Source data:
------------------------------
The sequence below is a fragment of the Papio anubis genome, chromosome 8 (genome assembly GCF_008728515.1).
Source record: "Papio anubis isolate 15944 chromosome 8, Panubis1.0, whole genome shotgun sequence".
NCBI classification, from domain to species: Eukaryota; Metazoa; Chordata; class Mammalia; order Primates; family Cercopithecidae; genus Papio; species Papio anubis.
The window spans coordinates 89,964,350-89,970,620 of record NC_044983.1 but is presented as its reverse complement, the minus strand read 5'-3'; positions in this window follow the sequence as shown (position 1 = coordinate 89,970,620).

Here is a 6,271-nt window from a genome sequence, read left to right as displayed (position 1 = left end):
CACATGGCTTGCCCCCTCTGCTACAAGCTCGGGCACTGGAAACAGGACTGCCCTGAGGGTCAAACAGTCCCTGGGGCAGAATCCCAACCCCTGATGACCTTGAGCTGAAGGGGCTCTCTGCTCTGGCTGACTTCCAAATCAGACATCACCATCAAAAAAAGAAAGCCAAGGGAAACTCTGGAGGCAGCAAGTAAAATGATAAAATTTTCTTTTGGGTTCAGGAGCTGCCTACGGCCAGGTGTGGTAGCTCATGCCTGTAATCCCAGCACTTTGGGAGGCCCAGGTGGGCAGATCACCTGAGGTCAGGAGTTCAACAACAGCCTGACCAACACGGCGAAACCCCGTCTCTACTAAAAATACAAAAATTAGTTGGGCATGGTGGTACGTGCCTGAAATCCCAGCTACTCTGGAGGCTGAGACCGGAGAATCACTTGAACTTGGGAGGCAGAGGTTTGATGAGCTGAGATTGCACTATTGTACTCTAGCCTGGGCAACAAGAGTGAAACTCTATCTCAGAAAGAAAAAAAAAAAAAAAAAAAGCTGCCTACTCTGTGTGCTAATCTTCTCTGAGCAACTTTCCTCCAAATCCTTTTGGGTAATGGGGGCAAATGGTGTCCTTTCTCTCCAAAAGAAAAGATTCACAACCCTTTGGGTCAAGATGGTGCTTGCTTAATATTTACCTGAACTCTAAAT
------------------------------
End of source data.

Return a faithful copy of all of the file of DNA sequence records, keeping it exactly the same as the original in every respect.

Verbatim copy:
The sequence below is a fragment of the Papio anubis genome, chromosome 8 (genome assembly GCF_008728515.1).
Source record: "Papio anubis isolate 15944 chromosome 8, Panubis1.0, whole genome shotgun sequence".
NCBI classification, from domain to species: Eukaryota; Metazoa; Chordata; class Mammalia; order Primates; family Cercopithecidae; genus Papio; species Papio anubis.
The window spans coordinates 89,964,350-89,970,620 of record NC_044983.1 but is presented as its reverse complement, the minus strand read 5'-3'; positions in this window follow the sequence as shown (position 1 = coordinate 89,970,620).

Here is a 6,271-nt window from a genome sequence, read left to right as displayed (position 1 = left end):
CACATGGCTTGCCCCCTCTGCTACAAGCTCGGGCACTGGAAACAGGACTGCCCTGAGGGTCAAACAGTCCCTGGGGCAGAATCCCAACCCCTGATGACCTTGAGCTGAAGGGGCTCTCTGCTCTGGCTGACTTCCAAATCAGACATCACCATCAAAAAAAGAAAGCCAAGGGAAACTCTGGAGGCAGCAAGTAAAATGATAAAATTTTCTTTTGGGTTCAGGAGCTGCCTACGGCCAGGTGTGGTAGCTCATGCCTGTAATCCCAGCACTTTGGGAGGCCCAGGTGGGCAGATCACCTGAGGTCAGGAGTTCAACAACAGCCTGACCAACACGGCGAAACCCCGTCTCTACTAAAAATACAAAAATTAGTTGGGCATGGTGGTACGTGCCTGAAATCCCAGCTACTCTGGAGGCTGAGACCGGAGAATCACTTGAACTTGGGAGGCAGAGGTTTGATGAGCTGAGATTGCACTATTGTACTCTAGCCTGGGCAACAAGAGTGAAACTCTATCTCAGAAAGAAAAAAAAAAAAAAAAAAAGCTGCCTACTCTGTGTGCTAATCTTCTCTGAGCAACTTTCCTCCAAATCCTTTTGGGTAATGGGGGCAAATGGTGTCCTTTCTCTCCAAAAGAAAAGATTCACAACCCTTTGGGTCAAGATGGTGCTTGCTTAATATTTACCTGAACTCTAAAT